But if you do find yourself in a bind, there’s also nice big Brembo brakes to stop the car quickly. In Eco and Comfort, the G70 is a luxurious cruiser you can take the family for a nice long drive in.

Quiet and soft, but not so timid that the twin turbos won’t push you forward if you really need it, without it scaring you half to death or completely annihilating your fuel economy.

Sport and Sport+ will open up the exhaust valves, enhancing the engine’s growl, which can be further pumped up via the G70’s media unit, if you feel you need exhaust sound enhancement throughout the cabin.

Transmission mapping will change too, and the car will shift later and hold higher revs longer. That’s most likely the reason why our combined fuel economy during our test sat at 11.8-litres/100km compared to Genesis’ claimed figure of 10.2-litres/100km.

If you care about the price of fuel, you’ll want to keep this beast in Comfort or Eco modes, or even try out the custom setup where most functions are changeable. If you’re like us though, you’ll struggle to stay there, because the G70 is way too much fun.

The overall ride is balanced and purposeful, serving its role as a luxurious yet sporty sedan by keeping the ride soft but not without feeling. The dynamic vectoring control system keeps it firm and planted around corners but doesn’t ever feel at all crashy.

19-inch alloys wrapped in the very grippy Michelin Pilot Sport 4 tires in a low profile 225/40 on the front and a 255/35 on the rear contributes to the drive-feel, but doesn’t at all hinder it.

The G70 garners a 5-star ANCAP safety rating, and has ten airbags, blind spot collision avoidance assist, blind spot monitoring, lane keep and lane following assists, plus loads more, which we won’t get into here.

The total feature list of the G70 is so extensive that it is guaranteed to keep you entertained for an hour or two while you decide if you want to buy one or not.

Genesis also offers a 5-year unlimited kilometre warranty on top of 5-years of complimentary servicing and roadside assistance. Like its siblings the 2021 Genesis G70 3.3T Lux Sport is sold on a fixed price model.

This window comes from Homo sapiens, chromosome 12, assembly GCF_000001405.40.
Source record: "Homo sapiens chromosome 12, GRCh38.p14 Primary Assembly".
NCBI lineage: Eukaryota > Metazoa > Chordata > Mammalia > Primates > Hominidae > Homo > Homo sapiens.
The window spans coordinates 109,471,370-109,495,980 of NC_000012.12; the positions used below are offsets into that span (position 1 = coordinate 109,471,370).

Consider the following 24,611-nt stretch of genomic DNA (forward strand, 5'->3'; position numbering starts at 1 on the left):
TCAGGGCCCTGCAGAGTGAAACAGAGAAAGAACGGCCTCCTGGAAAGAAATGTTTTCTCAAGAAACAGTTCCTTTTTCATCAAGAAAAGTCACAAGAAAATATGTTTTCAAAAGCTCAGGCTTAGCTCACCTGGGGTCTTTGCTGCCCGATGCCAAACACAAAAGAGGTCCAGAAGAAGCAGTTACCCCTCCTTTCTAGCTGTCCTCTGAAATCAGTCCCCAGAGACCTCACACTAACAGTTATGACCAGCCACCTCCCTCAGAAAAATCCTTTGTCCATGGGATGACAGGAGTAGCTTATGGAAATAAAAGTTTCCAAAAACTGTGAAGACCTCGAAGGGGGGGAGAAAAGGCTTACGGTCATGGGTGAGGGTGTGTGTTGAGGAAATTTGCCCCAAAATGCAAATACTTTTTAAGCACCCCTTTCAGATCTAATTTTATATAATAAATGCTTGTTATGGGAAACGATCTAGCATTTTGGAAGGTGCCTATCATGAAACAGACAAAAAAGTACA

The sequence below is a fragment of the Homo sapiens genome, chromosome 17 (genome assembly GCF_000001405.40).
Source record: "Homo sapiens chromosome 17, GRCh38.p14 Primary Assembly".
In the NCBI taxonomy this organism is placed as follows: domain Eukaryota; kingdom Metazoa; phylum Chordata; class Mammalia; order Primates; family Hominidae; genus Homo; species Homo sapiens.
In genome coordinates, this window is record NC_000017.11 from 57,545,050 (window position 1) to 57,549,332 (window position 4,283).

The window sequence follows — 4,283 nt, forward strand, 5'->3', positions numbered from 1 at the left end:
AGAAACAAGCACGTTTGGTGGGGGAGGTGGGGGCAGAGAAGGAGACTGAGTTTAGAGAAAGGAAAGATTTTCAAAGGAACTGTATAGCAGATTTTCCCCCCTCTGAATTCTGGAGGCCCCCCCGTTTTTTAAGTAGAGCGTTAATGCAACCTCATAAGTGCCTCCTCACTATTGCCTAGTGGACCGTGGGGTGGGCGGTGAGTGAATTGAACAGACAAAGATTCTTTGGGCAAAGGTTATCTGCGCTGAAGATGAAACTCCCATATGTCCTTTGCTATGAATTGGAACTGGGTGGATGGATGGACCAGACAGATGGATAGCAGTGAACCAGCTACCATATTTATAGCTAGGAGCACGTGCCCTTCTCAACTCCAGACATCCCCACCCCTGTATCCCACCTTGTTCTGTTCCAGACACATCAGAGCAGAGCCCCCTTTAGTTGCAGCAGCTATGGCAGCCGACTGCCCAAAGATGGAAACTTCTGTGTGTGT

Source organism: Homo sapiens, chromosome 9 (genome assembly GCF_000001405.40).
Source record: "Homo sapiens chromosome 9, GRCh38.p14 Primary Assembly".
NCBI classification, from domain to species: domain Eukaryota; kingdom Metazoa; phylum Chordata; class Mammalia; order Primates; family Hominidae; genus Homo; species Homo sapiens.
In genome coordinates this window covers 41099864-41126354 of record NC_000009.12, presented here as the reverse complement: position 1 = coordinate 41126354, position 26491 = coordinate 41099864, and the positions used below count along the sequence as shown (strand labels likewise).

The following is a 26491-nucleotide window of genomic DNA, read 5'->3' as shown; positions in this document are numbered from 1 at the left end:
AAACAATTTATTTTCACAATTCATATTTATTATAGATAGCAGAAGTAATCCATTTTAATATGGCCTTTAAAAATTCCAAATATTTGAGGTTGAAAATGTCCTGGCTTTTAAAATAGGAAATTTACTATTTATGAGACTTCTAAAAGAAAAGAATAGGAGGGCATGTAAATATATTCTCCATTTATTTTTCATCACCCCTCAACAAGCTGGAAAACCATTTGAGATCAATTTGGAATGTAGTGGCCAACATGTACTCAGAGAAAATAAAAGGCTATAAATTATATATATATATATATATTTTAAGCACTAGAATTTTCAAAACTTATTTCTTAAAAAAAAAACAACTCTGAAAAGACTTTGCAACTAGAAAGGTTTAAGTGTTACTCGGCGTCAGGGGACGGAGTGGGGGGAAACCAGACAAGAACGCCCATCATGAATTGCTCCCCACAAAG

That translates to $94,460 drive away. At this price point, you’re getting a lot of car for your money and you’ll also be having an absolute blast while knowing it’s definitely money well spent.

Aside from the colour of our test vehicle, you can also opt for Uyuni White, Verbier White, Siberian Ice, Bond Silver, Makalu Grey, Savile Silver, Hallasan Green, Victoria Black, Adriatic Blue, Capri Blue, Mallorca Blue and Cavendish Red.

Our 2021 Genesis G70 3.3T Lux Sport was supplied by Genesis Motors Australia. To find out more, contact your local Genesis dealer. Pictures courtesy of Brakefast Media.


Driving experience
Exterior styling
Interior look and feel
Technology and connectivity
Family friendliness
Value for money


Pros - staggering engine performance; excellent balanced handling; updated technology; warranty and servicing.
Cons - V6 can be thirsty; second row seating is cramped; small boot space.
Paul Pascual
Paul Pascual
Paul Pascual is an avid enthusiast of all things JDM, from the legendary powerhouses to the old school kei cars. He has a passion for modification and making his cars look like they belong on the track. But they never actually make it there.


  1. $95k for the G70. At that price, it underscores the fact that the V6 Stinger is amazing value. I bought a 2019 V6 Stinger for more than $42k LESS than that figure.

    If Kia can’t justify the continuation of the Stinger production line (we’ve all read the rumours), and given the Kia-Hyundai ties, I hope that the G70 is rebadged as a Kia Stinger (at much less than $95k).

    Failing that, I might wait for the RWD six cylinder Mazda. Or the STI when Subaru releases the new model with the 2.4L engine.


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<strong>Pros -</strong> staggering engine performance; excellent balanced handling; updated technology; warranty and servicing.<br> <strong>Cons -</strong> V6 can be thirsty; second row seating is cramped; small boot space.2021 Genesis G70 3.3T Lux Sport (car review)